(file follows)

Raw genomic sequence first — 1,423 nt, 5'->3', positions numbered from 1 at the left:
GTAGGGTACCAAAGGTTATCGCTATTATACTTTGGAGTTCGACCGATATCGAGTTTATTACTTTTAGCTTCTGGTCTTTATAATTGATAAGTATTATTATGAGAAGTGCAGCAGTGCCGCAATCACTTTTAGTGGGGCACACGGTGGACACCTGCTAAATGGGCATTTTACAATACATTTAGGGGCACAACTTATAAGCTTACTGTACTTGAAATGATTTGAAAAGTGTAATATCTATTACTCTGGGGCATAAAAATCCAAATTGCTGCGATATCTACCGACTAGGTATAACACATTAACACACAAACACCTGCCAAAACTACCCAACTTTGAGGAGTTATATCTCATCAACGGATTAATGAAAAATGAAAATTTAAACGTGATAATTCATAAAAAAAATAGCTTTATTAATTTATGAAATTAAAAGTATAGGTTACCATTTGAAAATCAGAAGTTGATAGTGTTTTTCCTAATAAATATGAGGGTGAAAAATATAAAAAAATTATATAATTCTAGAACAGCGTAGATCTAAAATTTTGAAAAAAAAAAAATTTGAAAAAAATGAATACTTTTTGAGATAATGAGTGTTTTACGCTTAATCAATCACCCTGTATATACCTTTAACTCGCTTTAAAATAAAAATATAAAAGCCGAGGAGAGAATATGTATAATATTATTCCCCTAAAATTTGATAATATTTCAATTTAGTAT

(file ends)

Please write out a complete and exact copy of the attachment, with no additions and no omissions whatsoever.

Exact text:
Raw genomic sequence first — 1,423 nt, 5'->3', positions numbered from 1 at the left:
GTAGGGTACCAAAGGTTATCGCTATTATACTTTGGAGTTCGACCGATATCGAGTTTATTACTTTTAGCTTCTGGTCTTTATAATTGATAAGTATTATTATGAGAAGTGCAGCAGTGCCGCAATCACTTTTAGTGGGGCACACGGTGGACACCTGCTAAATGGGCATTTTACAATACATTTAGGGGCACAACTTATAAGCTTACTGTACTTGAAATGATTTGAAAAGTGTAATATCTATTACTCTGGGGCATAAAAATCCAAATTGCTGCGATATCTACCGACTAGGTATAACACATTAACACACAAACACCTGCCAAAACTACCCAACTTTGAGGAGTTATATCTCATCAACGGATTAATGAAAAATGAAAATTTAAACGTGATAATTCATAAAAAAAATAGCTTTATTAATTTATGAAATTAAAAGTATAGGTTACCATTTGAAAATCAGAAGTTGATAGTGTTTTTCCTAATAAATATGAGGGTGAAAAATATAAAAAAATTATATAATTCTAGAACAGCGTAGATCTAAAATTTTGAAAAAAAAAAAATTTGAAAAAAATGAATACTTTTTGAGATAATGAGTGTTTTACGCTTAATCAATCACCCTGTATATACCTTTAACTCGCTTTAAAATAAAAATATAAAAGCCGAGGAGAGAATATGTATAATATTATTCCCCTAAAATTTGATAATATTTCAATTTAGTAT